After Dan told her to fuck off, Alex performed one of many actions to keep him near her longer. She slit her wrists and he missed the appointment to meet his wife in order to help Alex out. Thereby, we get a sense of Alex’s self-loathing, not just straight cold-blooded hate and disregard for others. She apologized like a child, and I cringed. I get it. For one moment, I considered what her life was like up to that point. Only one.

As I watched this movie again and thought it over, I got annoyed. I was going to maintain that this was just a story, not a moral fable. But watching how the scenes played out, it seemed that Alex was written to teach a lesson straight from the fairy tales – Grimm +1, rated R. Alex was drawn as the sympathetic monster-mentally ill and meeting up with the married wolf. I can give her a little empathy for that. For about a minute. After all, Alex was not responsible for a wife and child, but Dan was. A valid point:

Everyone was responsible for their actions.

  • Dan could have kept it in his pants
  • Alex could have chased a man who did not already belong to someone else
  • Dan could have appreciated his wife fully like many of us were saying when he first cheated.  ‘Whaaaaaaat?’ Ann Archer’s Beth gave us no good reasons for him to be bored, dissatisfied, or angry. If anything she was more of a prop in the film. A sweet, sexy prop
  • Alex could get hurt feelings without reacting by drawing blood

So, under the heading of innocents in the story, I would place:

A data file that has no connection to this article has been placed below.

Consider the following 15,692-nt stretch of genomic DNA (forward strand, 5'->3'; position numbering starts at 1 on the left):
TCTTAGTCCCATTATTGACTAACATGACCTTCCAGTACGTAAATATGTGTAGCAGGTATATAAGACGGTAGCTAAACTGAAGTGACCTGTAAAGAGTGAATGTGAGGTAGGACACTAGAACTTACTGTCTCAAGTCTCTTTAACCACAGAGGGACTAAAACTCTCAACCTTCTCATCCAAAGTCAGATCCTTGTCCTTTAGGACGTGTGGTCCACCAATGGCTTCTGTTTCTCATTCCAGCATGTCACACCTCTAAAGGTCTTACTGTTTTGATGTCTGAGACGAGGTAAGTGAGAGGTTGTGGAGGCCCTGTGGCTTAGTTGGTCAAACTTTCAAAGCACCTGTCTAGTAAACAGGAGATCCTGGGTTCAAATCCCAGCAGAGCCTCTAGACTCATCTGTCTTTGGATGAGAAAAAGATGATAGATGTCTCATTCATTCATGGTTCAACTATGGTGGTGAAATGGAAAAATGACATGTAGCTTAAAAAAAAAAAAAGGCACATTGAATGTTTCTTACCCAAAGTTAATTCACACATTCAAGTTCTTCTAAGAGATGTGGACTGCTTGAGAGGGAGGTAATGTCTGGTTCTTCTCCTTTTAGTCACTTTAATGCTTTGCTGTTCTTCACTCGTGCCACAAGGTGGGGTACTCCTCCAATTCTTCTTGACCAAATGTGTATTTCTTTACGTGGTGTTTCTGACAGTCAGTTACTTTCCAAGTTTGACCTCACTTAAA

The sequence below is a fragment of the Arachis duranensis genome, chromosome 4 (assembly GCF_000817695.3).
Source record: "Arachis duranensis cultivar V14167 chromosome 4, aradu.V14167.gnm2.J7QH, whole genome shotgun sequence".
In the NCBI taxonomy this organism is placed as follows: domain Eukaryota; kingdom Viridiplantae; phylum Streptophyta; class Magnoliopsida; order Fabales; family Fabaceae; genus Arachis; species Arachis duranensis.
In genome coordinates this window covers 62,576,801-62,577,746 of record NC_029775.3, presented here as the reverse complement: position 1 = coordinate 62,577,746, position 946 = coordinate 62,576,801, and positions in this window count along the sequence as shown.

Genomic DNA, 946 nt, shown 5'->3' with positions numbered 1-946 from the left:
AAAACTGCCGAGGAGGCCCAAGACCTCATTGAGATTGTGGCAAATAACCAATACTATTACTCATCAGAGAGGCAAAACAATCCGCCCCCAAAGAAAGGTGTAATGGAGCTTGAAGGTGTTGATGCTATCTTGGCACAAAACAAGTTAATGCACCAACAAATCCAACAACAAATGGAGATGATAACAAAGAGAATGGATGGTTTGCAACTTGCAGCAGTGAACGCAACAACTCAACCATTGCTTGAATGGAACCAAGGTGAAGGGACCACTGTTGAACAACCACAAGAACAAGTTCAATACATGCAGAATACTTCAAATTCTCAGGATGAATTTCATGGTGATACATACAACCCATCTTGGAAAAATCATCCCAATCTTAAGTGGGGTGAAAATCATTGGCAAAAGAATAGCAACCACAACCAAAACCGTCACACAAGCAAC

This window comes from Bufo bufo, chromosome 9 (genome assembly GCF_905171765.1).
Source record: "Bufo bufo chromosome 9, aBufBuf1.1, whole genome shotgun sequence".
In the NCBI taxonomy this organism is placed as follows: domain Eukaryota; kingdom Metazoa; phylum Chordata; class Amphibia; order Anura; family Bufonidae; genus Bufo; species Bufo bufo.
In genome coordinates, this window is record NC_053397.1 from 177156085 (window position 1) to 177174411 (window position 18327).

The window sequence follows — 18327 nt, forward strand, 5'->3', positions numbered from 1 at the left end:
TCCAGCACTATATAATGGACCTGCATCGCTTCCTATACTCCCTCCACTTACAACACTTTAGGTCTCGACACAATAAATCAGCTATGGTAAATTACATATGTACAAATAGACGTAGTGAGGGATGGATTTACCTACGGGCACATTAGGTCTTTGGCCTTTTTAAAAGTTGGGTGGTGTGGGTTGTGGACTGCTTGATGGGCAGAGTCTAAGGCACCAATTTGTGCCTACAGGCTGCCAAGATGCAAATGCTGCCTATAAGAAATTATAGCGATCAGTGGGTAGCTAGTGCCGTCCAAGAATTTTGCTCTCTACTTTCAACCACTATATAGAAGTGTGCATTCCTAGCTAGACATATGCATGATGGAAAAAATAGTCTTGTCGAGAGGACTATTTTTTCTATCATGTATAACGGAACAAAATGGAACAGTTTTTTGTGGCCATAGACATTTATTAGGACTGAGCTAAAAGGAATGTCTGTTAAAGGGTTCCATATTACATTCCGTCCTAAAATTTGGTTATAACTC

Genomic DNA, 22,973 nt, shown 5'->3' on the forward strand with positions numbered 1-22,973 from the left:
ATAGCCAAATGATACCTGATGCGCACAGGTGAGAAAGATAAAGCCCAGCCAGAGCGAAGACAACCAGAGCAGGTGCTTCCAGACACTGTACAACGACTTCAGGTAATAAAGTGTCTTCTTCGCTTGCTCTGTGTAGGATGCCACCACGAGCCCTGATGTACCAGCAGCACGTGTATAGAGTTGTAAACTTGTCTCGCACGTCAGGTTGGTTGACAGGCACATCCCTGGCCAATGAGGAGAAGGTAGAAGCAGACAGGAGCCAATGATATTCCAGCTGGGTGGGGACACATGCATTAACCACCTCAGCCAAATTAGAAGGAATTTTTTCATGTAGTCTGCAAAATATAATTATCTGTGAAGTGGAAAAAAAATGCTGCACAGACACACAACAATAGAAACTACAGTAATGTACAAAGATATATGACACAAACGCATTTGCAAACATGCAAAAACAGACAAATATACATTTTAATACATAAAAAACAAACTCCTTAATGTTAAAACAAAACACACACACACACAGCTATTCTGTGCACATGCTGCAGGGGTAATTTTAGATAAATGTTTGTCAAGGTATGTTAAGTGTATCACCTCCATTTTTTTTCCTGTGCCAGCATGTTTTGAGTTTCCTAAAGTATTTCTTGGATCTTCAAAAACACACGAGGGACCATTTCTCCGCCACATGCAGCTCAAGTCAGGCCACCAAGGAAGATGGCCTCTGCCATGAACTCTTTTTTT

• Wifey
  • adorable child
  • rabbit

The dog could have done something. He saw all of it. He could have:

  • Bit Alex
  • Bit Dan
  • Chewed up her early American furniture
  • pooped on her rug
  • pooped on his rug
  • chewed up Dan’s briefs before the big case
  • had sex with Alex to distract her

Okay, that last one would have made it an entirely different film that would not be legal in every state. Better scratch that one out.

I won’t tell you the ending in case you haven’t seen it and want to check out Alex for yourself. I will say the family was less a pet bunny and, without exception, the walking wounded by the second half of the film, both physically and mentally. Dan admitted to his infidelity and moved to a hotel,  and Beth was in a car accident while looking for Ellen. Where was Ellen?

With Alex.

Yep. Alex picked her up from school and took her to an amusement park. As a full-time nanny at the time, I was more scared by this scene than the bunny scene. Dammit! It showed Alex’s ability to charm and woo, even an innocent, honest child. Children are natural bullshit detectors. It’s one thing to be willing to go to the nth degree to get your way; it is another thing entirely to be able to accomplish it with help from unwitting assistants. Such as earlier when they were getting ready to move, and Dan walked in to find Beth showing the apartment to Alex. Balls! Big fat ones. Beth told him that Alex was going to have a child, and gave Alex their phone number.

Alex was manipulative, shrewd, selfish, willing to go to any means to get her heart’s desire. I’m not convinced she accomplished that.

*This edition of Tantalizing Tuesday is my submission for the Great Villain Blog-a-thon 2017

8 thoughts on “Tantalizing Tuesday: Alex Forrest – villain, or just misunderstood?

  1. I absolutely loved your post — it was not only engaging, thoughtful, and well-written, but it actually made me laugh out loud with the list of things the dog could have done. I will definitely be back to your site, and we thank you so much for being part of our blogathon!


  2. Bahaha! Like Karen (above), I love what you said about the dog’s potential to Save The Situation.

    I’ve never actually seen this movie in its entirety, and I’m not really sure why that is. But now that I’ve read your post, I’ll be tracking it down. Thanks for putting it on my radar! And thanks for joining the blogathon. 🙂

    Liked by 1 person

  3. It is a great point you make about the dog. He should have done more about this situation. But seriously, I’ve never read an article asking moviegoers to consider Alex’s side before, so you have a unique viewpoint.